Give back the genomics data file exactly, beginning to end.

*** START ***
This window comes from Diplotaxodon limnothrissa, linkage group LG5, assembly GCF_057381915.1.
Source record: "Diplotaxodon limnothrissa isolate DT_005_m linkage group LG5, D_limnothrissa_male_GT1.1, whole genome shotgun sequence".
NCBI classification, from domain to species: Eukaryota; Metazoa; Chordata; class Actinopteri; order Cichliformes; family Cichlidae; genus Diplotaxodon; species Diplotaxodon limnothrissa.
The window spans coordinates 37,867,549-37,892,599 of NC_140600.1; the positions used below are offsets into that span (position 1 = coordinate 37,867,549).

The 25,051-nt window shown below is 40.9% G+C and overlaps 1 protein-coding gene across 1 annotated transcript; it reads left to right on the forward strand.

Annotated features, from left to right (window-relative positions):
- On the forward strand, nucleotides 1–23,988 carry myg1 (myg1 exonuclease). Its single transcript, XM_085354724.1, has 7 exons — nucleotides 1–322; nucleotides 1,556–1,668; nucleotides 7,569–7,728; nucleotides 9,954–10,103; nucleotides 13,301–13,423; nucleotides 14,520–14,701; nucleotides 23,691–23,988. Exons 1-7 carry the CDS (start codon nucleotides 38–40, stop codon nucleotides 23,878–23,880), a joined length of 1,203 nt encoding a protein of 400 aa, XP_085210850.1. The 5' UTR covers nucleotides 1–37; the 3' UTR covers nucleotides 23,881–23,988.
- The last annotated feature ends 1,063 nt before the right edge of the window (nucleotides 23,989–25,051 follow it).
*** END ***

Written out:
This window comes from Diplotaxodon limnothrissa, linkage group LG5, assembly GCF_057381915.1.
Source record: "Diplotaxodon limnothrissa isolate DT_005_m linkage group LG5, D_limnothrissa_male_GT1.1, whole genome shotgun sequence".
NCBI classification, from domain to species: Eukaryota; Metazoa; Chordata; class Actinopteri; order Cichliformes; family Cichlidae; genus Diplotaxodon; species Diplotaxodon limnothrissa.
The window spans coordinates 37,867,549-37,892,599 of NC_140600.1; the positions used below are offsets into that span (position 1 = coordinate 37,867,549).

The 25,051-nt window shown below is 40.9% G+C and overlaps 1 protein-coding gene across 1 annotated transcript; it reads left to right on the forward strand.

Annotated features, from left to right (window-relative positions):
- On the forward strand, nucleotides 1–23,988 carry myg1 (myg1 exonuclease). Its single transcript, XM_085354724.1, has 7 exons — nucleotides 1–322; nucleotides 1,556–1,668; nucleotides 7,569–7,728; nucleotides 9,954–10,103; nucleotides 13,301–13,423; nucleotides 14,520–14,701; nucleotides 23,691–23,988. Exons 1-7 carry the CDS (start codon nucleotides 38–40, stop codon nucleotides 23,878–23,880), a joined length of 1,203 nt encoding a protein of 400 aa, XP_085210850.1. The 5' UTR covers nucleotides 1–37; the 3' UTR covers nucleotides 23,881–23,988.
- The last annotated feature ends 1,063 nt before the right edge of the window (nucleotides 23,989–25,051 follow it).